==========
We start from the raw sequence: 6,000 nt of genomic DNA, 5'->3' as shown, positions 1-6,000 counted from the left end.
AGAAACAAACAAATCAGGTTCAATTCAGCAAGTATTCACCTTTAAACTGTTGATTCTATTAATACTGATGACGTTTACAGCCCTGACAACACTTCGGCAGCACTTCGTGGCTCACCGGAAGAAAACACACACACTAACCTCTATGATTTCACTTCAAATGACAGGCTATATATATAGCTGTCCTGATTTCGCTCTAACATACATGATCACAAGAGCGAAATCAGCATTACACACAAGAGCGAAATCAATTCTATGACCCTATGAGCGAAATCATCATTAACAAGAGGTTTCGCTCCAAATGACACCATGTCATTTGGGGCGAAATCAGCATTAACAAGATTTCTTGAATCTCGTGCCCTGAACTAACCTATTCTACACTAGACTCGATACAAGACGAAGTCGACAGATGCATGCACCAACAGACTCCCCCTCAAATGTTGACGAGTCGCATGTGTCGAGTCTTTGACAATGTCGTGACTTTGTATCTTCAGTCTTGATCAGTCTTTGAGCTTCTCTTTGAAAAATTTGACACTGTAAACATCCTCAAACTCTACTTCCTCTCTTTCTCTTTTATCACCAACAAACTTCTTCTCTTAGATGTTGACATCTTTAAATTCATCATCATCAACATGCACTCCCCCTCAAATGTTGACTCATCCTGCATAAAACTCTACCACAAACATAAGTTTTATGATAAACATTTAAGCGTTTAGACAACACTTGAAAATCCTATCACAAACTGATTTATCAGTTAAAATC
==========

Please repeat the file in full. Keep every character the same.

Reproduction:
We start from the raw sequence: 6,000 nt of genomic DNA, 5'->3' as shown, positions 1-6,000 counted from the left end.
AGAAACAAACAAATCAGGTTCAATTCAGCAAGTATTCACCTTTAAACTGTTGATTCTATTAATACTGATGACGTTTACAGCCCTGACAACACTTCGGCAGCACTTCGTGGCTCACCGGAAGAAAACACACACACTAACCTCTATGATTTCACTTCAAATGACAGGCTATATATATAGCTGTCCTGATTTCGCTCTAACATACATGATCACAAGAGCGAAATCAGCATTACACACAAGAGCGAAATCAATTCTATGACCCTATGAGCGAAATCATCATTAACAAGAGGTTTCGCTCCAAATGACACCATGTCATTTGGGGCGAAATCAGCATTAACAAGATTTCTTGAATCTCGTGCCCTGAACTAACCTATTCTACACTAGACTCGATACAAGACGAAGTCGACAGATGCATGCACCAACAGACTCCCCCTCAAATGTTGACGAGTCGCATGTGTCGAGTCTTTGACAATGTCGTGACTTTGTATCTTCAGTCTTGATCAGTCTTTGAGCTTCTCTTTGAAAAATTTGACACTGTAAACATCCTCAAACTCTACTTCCTCTCTTTCTCTTTTATCACCAACAAACTTCTTCTCTTAGATGTTGACATCTTTAAATTCATCATCATCAACATGCACTCCCCCTCAAATGTTGACTCATCCTGCATAAAACTCTACCACAAACATAAGTTTTATGATAAACATTTAAGCGTTTAGACAACACTTGAAAATCCTATCACAAACTGATTTATCAGTTAAAATC